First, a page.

Many people are concerned about cleanliness and orderliness at home and work. The neat-nick, however, is obsessed with cleanliness and orderliness. This person will spend hours cleaning every nook and cranny in the kitchen, will work for days making the office files letter perfect, or will devote the entire weekend to scrubbing the back porch and driveway. The compulsive neat-nick’s behavior ensures the maintenance of control. The neat nick fears losing control because that would mean revealing personal imperfections.
Still other people can become obsessed with perfection in their thinking, dialogue, and knowledge. Have you ever dealt with someone who has an opinion and an answer for everything? These people like to be the ultimate authority. They will oftentimes read voraciously and store vast amounts of knowledge and will likely get quite anxious if the answer fails to immediately come to mind or if memory fails for even a moment. Professional people, in particular, can become obsessed with perfection in their chosen field. The idea of saying “I don’t know” is unthinkable. Instead there is a recorded message playing internally that says, “unless I am a perfect, flawless professional, other people will lose respect for me.” An additional problem that arises from this erroneous thinking is that other people begin to expect perfection from professionals who promote infallibility. This leads to a tough bind. I wonder if there would be less medical malpractice litigation if some physicians were less obsessed with projecting perfection, and if the public could allow them to be fallible and human?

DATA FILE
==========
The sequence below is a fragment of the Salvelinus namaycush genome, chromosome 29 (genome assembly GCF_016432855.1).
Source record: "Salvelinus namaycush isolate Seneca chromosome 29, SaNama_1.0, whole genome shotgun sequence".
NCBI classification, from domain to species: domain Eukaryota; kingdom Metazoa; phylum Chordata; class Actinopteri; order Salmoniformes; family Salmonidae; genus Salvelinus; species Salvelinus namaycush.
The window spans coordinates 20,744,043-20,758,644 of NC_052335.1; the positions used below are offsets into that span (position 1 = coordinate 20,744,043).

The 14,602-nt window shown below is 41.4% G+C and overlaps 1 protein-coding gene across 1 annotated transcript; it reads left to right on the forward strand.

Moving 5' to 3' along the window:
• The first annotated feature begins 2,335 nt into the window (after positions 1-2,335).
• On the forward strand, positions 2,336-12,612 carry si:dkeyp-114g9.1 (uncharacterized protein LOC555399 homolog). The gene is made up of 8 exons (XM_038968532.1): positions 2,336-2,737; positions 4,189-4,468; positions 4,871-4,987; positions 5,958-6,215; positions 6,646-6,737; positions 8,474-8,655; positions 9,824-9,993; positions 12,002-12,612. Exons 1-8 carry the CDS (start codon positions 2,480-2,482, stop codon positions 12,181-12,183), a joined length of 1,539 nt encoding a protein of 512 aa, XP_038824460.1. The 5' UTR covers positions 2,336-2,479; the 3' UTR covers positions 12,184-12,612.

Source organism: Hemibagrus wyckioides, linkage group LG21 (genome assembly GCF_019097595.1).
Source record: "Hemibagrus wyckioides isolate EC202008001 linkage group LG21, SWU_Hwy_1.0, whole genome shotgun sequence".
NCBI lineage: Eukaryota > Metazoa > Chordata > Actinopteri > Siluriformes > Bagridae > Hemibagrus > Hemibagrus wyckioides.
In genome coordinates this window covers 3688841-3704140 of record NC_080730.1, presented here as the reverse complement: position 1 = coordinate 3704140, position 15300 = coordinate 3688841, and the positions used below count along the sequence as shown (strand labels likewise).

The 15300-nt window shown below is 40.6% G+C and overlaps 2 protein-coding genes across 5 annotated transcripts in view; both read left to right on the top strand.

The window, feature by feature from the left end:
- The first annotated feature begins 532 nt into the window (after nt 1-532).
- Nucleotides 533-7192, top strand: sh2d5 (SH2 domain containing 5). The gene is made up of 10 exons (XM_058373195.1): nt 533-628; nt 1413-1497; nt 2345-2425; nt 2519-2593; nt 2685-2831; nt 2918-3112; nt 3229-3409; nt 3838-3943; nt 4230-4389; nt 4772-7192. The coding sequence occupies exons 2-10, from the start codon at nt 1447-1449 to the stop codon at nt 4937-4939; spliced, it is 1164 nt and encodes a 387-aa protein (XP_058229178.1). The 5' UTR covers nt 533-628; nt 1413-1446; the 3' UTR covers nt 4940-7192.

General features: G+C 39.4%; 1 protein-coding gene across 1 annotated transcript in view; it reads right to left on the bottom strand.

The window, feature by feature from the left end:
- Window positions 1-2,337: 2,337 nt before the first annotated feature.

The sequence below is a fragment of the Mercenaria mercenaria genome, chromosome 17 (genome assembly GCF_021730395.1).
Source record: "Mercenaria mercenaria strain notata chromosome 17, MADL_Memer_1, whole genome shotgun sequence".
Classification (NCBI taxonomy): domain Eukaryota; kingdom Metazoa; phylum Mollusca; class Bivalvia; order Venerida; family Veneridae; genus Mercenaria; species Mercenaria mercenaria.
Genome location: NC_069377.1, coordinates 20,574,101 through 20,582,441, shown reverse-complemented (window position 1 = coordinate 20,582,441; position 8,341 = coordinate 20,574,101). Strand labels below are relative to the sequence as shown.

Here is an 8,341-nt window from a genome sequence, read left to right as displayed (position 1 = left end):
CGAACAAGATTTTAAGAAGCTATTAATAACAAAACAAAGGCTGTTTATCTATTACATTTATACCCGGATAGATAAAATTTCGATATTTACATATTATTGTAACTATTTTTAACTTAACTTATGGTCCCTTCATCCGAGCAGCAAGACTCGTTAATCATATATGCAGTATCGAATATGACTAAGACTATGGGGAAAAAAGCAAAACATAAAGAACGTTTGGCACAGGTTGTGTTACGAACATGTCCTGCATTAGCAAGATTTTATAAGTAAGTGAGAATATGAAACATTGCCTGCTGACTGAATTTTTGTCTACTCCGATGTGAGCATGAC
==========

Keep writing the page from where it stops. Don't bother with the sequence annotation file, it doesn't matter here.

The difficult part of being obsessed with perfection is the continual anxiety about making mistakes and exposing humanness, fallibility and imperfection. The obsessive person thinks, “if I make a mistake, I will lose respect,” and “if I’m imperfect, I’m vulnerable and out of control.” Notice how often we tell ourselves those lines? This belief system states that anything less than perfect would be received with disapproval in other people’s eyes – an extension of the childhood double-bind scenario.